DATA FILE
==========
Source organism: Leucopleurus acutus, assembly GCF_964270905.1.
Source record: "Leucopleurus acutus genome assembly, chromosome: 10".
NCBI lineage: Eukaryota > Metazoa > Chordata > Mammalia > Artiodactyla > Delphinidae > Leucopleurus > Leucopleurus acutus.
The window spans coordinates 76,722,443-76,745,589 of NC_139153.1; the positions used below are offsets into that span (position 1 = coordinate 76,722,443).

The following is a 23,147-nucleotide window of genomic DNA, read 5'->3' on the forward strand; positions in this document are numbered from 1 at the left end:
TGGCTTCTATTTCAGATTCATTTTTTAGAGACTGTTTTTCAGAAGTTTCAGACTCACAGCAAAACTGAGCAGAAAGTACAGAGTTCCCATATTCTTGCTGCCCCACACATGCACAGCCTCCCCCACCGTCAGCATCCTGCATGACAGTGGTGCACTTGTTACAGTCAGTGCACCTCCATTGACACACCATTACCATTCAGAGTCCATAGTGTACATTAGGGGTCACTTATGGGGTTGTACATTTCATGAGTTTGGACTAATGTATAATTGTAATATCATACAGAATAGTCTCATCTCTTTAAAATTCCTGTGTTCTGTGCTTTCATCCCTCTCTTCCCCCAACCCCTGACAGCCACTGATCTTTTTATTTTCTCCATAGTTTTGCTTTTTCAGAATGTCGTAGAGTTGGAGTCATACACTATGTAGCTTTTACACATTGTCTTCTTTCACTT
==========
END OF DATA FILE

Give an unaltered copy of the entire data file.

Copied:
Source organism: Leucopleurus acutus, assembly GCF_964270905.1.
Source record: "Leucopleurus acutus genome assembly, chromosome: 10".
NCBI lineage: Eukaryota > Metazoa > Chordata > Mammalia > Artiodactyla > Delphinidae > Leucopleurus > Leucopleurus acutus.
The window spans coordinates 76,722,443-76,745,589 of NC_139153.1; the positions used below are offsets into that span (position 1 = coordinate 76,722,443).

The following is a 23,147-nucleotide window of genomic DNA, read 5'->3' on the forward strand; positions in this document are numbered from 1 at the left end:
TGGCTTCTATTTCAGATTCATTTTTTAGAGACTGTTTTTCAGAAGTTTCAGACTCACAGCAAAACTGAGCAGAAAGTACAGAGTTCCCATATTCTTGCTGCCCCACACATGCACAGCCTCCCCCACCGTCAGCATCCTGCATGACAGTGGTGCACTTGTTACAGTCAGTGCACCTCCATTGACACACCATTACCATTCAGAGTCCATAGTGTACATTAGGGGTCACTTATGGGGTTGTACATTTCATGAGTTTGGACTAATGTATAATTGTAATATCATACAGAATAGTCTCATCTCTTTAAAATTCCTGTGTTCTGTGCTTTCATCCCTCTCTTCCCCCAACCCCTGACAGCCACTGATCTTTTTATTTTCTCCATAGTTTTGCTTTTTCAGAATGTCGTAGAGTTGGAGTCATACACTATGTAGCTTTTACACATTGTCTTCTTTCACTT